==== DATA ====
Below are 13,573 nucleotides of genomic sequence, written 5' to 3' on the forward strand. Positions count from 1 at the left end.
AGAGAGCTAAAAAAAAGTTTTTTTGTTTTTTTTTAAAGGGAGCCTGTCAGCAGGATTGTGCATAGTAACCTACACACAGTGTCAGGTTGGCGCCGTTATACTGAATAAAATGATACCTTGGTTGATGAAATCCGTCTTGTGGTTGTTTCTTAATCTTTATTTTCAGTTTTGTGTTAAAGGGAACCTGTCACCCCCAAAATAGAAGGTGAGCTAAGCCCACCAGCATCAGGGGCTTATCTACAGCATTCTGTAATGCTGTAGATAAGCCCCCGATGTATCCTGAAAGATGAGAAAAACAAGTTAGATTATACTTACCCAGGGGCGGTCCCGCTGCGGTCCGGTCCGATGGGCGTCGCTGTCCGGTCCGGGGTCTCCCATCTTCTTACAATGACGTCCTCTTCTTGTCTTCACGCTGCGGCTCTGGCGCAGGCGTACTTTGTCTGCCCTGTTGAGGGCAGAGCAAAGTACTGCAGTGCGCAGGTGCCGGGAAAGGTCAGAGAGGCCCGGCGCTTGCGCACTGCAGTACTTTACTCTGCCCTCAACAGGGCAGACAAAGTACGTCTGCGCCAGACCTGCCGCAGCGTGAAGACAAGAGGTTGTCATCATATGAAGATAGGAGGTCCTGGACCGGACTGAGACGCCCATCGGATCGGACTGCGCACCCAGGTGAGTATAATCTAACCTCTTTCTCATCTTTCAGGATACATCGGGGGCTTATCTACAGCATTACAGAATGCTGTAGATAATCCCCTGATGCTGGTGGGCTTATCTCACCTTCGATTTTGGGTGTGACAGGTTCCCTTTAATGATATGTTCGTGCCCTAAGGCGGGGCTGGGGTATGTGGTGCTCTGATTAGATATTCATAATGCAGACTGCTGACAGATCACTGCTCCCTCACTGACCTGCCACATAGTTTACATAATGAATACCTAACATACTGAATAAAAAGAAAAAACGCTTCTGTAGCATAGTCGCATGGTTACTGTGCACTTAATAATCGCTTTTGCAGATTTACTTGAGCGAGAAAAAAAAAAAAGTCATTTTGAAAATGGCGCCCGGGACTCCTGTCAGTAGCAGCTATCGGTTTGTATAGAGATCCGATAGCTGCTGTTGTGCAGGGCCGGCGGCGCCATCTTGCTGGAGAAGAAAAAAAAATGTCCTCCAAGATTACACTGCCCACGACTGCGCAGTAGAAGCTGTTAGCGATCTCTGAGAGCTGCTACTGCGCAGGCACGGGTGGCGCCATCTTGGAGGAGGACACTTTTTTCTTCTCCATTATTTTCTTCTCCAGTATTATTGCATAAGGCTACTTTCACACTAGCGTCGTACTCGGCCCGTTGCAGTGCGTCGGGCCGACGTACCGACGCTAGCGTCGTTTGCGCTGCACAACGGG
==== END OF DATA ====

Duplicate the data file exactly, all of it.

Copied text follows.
Below are 13,573 nucleotides of genomic sequence, written 5' to 3' on the forward strand. Positions count from 1 at the left end.
AGAGAGCTAAAAAAAAGTTTTTTTGTTTTTTTTTAAAGGGAGCCTGTCAGCAGGATTGTGCATAGTAACCTACACACAGTGTCAGGTTGGCGCCGTTATACTGAATAAAATGATACCTTGGTTGATGAAATCCGTCTTGTGGTTGTTTCTTAATCTTTATTTTCAGTTTTGTGTTAAAGGGAACCTGTCACCCCCAAAATAGAAGGTGAGCTAAGCCCACCAGCATCAGGGGCTTATCTACAGCATTCTGTAATGCTGTAGATAAGCCCCCGATGTATCCTGAAAGATGAGAAAAACAAGTTAGATTATACTTACCCAGGGGCGGTCCCGCTGCGGTCCGGTCCGATGGGCGTCGCTGTCCGGTCCGGGGTCTCCCATCTTCTTACAATGACGTCCTCTTCTTGTCTTCACGCTGCGGCTCTGGCGCAGGCGTACTTTGTCTGCCCTGTTGAGGGCAGAGCAAAGTACTGCAGTGCGCAGGTGCCGGGAAAGGTCAGAGAGGCCCGGCGCTTGCGCACTGCAGTACTTTACTCTGCCCTCAACAGGGCAGACAAAGTACGTCTGCGCCAGACCTGCCGCAGCGTGAAGACAAGAGGTTGTCATCATATGAAGATAGGAGGTCCTGGACCGGACTGAGACGCCCATCGGATCGGACTGCGCACCCAGGTGAGTATAATCTAACCTCTTTCTCATCTTTCAGGATACATCGGGGGCTTATCTACAGCATTACAGAATGCTGTAGATAATCCCCTGATGCTGGTGGGCTTATCTCACCTTCGATTTTGGGTGTGACAGGTTCCCTTTAATGATATGTTCGTGCCCTAAGGCGGGGCTGGGGTATGTGGTGCTCTGATTAGATATTCATAATGCAGACTGCTGACAGATCACTGCTCCCTCACTGACCTGCCACATAGTTTACATAATGAATACCTAACATACTGAATAAAAAGAAAAAACGCTTCTGTAGCATAGTCGCATGGTTACTGTGCACTTAATAATCGCTTTTGCAGATTTACTTGAGCGAGAAAAAAAAAAAAGTCATTTTGAAAATGGCGCCCGGGACTCCTGTCAGTAGCAGCTATCGGTTTGTATAGAGATCCGATAGCTGCTGTTGTGCAGGGCCGGCGGCGCCATCTTGCTGGAGAAGAAAAAAAAATGTCCTCCAAGATTACACTGCCCACGACTGCGCAGTAGAAGCTGTTAGCGATCTCTGAGAGCTGCTACTGCGCAGGCACGGGTGGCGCCATCTTGGAGGAGGACACTTTTTTCTTCTCCATTATTTTCTTCTCCAGTATTATTGCATAAGGCTACTTTCACACTAGCGTCGTACTCGGCCCGTTGCAGTGCGTCGGGCCGACGTACCGACGCTAGCGTCGTTTGCGCTGCACAACGGG